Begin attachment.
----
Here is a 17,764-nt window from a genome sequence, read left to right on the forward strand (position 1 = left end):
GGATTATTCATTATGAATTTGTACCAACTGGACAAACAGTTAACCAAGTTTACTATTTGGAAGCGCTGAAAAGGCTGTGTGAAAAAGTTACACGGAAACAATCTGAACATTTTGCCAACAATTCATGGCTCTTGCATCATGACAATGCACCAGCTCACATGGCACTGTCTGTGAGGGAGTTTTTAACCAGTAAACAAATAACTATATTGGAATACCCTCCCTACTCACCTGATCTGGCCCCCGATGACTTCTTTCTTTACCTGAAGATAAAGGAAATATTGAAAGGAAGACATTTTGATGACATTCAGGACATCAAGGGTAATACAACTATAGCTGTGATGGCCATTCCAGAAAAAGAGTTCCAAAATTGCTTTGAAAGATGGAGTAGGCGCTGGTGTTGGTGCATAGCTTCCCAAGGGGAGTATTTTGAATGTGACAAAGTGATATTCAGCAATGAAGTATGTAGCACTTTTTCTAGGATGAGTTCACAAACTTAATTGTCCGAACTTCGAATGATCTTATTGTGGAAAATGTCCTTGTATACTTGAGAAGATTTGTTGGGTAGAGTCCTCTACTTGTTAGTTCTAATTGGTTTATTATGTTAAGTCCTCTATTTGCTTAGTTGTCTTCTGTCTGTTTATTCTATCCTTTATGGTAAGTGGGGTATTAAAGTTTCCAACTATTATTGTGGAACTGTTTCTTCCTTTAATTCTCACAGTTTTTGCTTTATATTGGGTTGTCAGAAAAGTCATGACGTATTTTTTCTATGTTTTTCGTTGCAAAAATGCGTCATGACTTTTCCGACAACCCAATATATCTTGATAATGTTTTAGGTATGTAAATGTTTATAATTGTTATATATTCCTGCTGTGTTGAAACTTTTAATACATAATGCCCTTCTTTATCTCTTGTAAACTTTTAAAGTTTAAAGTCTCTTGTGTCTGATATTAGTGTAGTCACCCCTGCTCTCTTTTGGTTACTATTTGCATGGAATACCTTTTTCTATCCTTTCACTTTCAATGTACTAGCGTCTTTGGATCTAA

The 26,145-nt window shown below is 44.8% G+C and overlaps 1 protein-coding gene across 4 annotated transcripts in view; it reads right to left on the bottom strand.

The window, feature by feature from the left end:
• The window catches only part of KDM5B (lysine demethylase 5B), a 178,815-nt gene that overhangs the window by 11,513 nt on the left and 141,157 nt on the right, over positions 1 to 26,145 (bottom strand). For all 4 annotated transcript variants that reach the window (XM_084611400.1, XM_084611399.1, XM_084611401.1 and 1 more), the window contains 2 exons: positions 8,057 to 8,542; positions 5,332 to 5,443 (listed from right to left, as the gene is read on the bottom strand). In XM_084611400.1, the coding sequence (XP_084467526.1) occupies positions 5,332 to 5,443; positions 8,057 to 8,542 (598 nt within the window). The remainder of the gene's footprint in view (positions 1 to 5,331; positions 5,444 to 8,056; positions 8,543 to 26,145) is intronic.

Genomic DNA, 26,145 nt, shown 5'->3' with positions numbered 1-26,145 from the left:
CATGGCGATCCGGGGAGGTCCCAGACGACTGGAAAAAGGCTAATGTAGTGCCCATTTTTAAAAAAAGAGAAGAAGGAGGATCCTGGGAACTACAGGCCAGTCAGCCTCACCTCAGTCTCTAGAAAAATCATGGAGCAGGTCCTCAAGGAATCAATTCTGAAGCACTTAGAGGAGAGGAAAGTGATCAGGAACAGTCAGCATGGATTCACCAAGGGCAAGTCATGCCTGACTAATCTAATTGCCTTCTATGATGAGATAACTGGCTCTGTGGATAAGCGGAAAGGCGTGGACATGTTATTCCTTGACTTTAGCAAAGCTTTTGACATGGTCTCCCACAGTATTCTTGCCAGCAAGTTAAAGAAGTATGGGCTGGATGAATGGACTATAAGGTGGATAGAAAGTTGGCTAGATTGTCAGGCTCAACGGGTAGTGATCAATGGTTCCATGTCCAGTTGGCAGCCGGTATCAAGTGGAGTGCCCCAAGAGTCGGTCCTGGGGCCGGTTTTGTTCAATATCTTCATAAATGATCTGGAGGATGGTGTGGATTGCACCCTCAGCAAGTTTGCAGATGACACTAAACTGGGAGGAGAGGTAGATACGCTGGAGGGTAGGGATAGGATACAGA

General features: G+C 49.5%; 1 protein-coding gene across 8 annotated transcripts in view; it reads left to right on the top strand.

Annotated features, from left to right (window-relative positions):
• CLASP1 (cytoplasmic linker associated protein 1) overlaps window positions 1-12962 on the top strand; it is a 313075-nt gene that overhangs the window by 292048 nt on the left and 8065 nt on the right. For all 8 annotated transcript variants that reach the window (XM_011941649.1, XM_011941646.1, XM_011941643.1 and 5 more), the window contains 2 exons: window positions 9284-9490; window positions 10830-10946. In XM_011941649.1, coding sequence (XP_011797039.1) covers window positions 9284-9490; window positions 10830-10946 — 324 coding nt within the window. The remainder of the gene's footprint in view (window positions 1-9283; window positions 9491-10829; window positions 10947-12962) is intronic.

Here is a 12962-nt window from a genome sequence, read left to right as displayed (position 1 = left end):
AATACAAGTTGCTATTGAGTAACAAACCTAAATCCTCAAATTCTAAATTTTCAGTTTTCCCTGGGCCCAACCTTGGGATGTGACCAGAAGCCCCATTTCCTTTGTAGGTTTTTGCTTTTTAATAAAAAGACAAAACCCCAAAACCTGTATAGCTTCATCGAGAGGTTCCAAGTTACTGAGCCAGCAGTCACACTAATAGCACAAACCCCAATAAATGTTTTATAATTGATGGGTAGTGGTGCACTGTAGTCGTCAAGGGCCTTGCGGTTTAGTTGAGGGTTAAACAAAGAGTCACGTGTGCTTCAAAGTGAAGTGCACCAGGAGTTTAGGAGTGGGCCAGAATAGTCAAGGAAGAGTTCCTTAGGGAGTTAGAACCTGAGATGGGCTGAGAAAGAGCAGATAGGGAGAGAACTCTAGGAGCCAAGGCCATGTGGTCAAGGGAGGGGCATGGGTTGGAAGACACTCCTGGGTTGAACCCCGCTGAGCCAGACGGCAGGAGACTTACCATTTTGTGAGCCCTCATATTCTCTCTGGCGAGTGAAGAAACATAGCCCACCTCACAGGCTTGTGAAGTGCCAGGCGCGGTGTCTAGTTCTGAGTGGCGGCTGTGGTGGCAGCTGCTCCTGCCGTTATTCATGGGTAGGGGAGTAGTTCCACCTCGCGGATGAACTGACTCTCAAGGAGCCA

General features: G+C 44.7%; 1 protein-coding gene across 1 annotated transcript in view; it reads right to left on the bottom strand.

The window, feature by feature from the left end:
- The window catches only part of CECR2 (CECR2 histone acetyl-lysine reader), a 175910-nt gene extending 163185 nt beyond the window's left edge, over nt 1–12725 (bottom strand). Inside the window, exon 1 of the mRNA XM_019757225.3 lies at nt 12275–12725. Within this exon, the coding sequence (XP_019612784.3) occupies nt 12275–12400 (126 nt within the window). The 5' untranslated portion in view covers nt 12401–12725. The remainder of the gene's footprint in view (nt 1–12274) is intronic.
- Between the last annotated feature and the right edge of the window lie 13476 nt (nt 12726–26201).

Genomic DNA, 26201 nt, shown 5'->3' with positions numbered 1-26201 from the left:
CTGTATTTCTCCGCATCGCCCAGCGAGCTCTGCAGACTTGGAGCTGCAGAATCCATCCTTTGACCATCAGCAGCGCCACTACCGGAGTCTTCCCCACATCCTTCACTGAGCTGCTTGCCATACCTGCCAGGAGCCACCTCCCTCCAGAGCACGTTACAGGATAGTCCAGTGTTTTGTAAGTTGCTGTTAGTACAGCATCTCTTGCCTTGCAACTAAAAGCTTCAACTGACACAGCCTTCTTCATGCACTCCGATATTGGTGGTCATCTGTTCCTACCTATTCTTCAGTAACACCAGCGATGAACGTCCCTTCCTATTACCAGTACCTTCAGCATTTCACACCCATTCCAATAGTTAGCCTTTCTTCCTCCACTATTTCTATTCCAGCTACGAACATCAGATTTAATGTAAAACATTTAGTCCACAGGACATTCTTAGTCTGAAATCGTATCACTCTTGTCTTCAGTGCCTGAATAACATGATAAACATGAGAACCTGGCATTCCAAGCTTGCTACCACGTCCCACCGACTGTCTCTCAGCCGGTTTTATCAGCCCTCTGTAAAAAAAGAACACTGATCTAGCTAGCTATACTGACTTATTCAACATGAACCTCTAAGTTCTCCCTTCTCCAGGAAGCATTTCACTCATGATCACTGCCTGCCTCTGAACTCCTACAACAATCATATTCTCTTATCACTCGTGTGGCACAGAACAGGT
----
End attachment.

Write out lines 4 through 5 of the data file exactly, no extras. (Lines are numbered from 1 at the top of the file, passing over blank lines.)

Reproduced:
The window, feature by feature from the left end:
• The window catches only part of KDM5B (lysine demethylase 5B), a 178,815-nt gene that overhangs the window by 11,513 nt on the left and 141,157 nt on the right, over positions 1 to 26,145 (bottom strand). For all 4 annotated transcript variants that reach the window (XM_084611400.1, XM_084611399.1, XM_084611401.1 and 1 more), the window contains 2 exons: positions 8,057 to 8,542; positions 5,332 to 5,443 (listed from right to left, as the gene is read on the bottom strand). In XM_084611400.1, the coding sequence (XP_084467526.1) occupies positions 5,332 to 5,443; positions 8,057 to 8,542 (598 nt within the window). The remainder of the gene's footprint in view (positions 1 to 5,331; positions 5,444 to 8,056; positions 8,543 to 26,145) is intronic.